1. An article-handling machine comprising a loading station for receiving articles in random arrangement, a delivery station remote from said loading station, a plurality of endless driven conveyors arranged in parallel, side-by-side relation for conveying said articles from said loading station to said delivery station, said conveyors including a first group thereof arranged immediately adjacent said loading station and driven in one direction, and a second group thereof positioned immediately adjacent said first group on the side of said first group remote from said loading station, said second group of conveyors being driven in the opposite direction and including a discharge conveyor of substantially less width than the conveyors of said first group and terminating in said delivery station, first guide means including an article-intercepting surface obliquely traversing at least said first group of conveyors for directing articles on said first group towards said second group of conveyors, and second guide means comprising a driven endless belt having its major surface in a plane perpendicular to the plane of the conveyors and obliquely traversing said second group of conveyors to terminate tangentially of said discharge conveyor, said belt being driven at a higher linear speed than that of said conveyor for directing articles received by said second group of conveyors in a common attitude on to said discharge conveyor, said first and second guide means co-operating with their respectively associated conveyors to exert a rotary moment on each article while it is intercepted by said guide means whereby to effect occasional rotary motion of said articles on their bases and maintain freedom of movement of said articles relative to one another, and said discharge conveyor passing directly from its tangential junction with said article-intercepting surface to said delivery station.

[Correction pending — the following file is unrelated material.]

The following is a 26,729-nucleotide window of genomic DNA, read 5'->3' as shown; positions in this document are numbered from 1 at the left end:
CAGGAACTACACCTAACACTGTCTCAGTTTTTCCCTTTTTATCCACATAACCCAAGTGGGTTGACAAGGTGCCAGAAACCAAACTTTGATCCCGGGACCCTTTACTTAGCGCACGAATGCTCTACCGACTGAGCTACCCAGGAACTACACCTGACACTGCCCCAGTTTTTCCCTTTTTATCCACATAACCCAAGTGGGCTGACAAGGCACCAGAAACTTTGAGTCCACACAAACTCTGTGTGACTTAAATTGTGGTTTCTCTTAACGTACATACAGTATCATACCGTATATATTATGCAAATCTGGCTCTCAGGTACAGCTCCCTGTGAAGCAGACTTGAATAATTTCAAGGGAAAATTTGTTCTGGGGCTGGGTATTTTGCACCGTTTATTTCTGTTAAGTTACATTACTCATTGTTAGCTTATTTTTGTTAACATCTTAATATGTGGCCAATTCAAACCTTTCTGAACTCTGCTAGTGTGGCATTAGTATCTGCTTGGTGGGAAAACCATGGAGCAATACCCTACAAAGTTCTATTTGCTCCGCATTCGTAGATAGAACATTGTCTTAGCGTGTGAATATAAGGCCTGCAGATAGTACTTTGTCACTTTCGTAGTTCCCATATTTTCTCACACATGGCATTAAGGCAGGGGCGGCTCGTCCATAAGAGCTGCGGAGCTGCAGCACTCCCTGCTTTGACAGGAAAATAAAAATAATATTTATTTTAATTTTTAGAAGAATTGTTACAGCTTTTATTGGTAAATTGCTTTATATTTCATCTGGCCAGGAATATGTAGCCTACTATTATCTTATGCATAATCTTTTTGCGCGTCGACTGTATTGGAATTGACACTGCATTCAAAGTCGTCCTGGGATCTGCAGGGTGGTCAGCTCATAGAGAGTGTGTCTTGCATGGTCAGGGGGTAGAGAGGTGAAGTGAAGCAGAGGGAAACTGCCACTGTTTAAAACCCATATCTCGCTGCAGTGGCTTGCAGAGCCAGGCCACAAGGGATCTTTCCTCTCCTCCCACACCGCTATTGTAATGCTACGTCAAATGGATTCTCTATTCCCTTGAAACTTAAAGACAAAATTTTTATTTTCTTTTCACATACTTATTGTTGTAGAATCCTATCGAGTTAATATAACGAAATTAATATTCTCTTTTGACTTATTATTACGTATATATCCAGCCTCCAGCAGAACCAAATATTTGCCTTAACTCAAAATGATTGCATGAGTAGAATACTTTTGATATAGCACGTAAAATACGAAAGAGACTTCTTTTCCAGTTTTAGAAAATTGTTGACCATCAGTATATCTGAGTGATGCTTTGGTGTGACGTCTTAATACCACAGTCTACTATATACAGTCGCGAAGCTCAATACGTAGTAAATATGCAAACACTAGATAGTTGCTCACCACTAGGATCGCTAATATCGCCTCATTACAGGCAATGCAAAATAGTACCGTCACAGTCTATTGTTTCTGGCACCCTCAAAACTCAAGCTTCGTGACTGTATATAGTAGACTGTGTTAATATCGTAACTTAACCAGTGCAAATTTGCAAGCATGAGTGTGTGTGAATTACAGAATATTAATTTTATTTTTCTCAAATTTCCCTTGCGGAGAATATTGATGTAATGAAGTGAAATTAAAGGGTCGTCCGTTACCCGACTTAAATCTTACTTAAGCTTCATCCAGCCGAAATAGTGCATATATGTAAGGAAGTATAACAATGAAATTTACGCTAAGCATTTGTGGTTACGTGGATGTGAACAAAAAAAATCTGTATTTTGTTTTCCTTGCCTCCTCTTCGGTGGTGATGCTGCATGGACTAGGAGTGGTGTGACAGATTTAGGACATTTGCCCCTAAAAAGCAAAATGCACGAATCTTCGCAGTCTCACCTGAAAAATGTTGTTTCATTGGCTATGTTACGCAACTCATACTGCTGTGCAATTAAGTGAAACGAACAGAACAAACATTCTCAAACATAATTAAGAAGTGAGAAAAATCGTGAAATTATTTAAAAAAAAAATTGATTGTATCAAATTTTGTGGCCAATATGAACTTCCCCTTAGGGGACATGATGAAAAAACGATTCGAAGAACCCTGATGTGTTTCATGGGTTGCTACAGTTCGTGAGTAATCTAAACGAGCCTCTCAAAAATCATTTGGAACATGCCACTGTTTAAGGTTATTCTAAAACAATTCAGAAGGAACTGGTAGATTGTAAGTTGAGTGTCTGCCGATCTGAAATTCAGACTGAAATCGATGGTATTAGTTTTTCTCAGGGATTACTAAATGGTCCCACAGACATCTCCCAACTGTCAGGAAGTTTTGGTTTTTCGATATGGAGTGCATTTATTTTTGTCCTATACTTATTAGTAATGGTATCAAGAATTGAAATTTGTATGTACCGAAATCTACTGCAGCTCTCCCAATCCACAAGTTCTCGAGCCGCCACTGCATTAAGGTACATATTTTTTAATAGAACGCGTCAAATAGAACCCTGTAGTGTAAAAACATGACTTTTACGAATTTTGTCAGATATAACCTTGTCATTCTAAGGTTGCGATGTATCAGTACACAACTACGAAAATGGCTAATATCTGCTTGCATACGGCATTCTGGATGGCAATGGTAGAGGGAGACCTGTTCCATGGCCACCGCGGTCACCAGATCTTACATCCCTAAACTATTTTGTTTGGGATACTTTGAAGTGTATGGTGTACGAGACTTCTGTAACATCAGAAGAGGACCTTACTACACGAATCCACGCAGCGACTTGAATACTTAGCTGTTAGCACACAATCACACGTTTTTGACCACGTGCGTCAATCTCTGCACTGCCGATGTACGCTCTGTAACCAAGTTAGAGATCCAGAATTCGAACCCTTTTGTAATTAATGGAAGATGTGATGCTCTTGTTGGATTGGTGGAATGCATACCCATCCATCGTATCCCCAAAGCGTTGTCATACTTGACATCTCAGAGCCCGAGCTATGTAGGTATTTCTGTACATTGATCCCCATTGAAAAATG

2. An article-handling machine as set forth in claim 1, wherein said first guide means comprises a driven endless belt having its major surface in a plane perpendicular to the plane of the conveyors, said belt being driven'in the same sense as said first group of conveyors whereby to .urge intercepted articles in a direction from said first conveyors towards said second conveyors.

3. An article-handling machine as set forth in claim 1, wherein the discharge conveyor is driven at a higher speed than the remaining conveyors.

4. An article-handling machine as set forth in claim 1, wherein a return conveyor is positioned immediately adjacent the side of the discharge conveyor remote from the remaining conveyors of said second group, and is driven in a direction opposite to that of said second group for returning to the input end of said discharge conveyor, any articles which are dislodged therefrom in advance of said delivery station.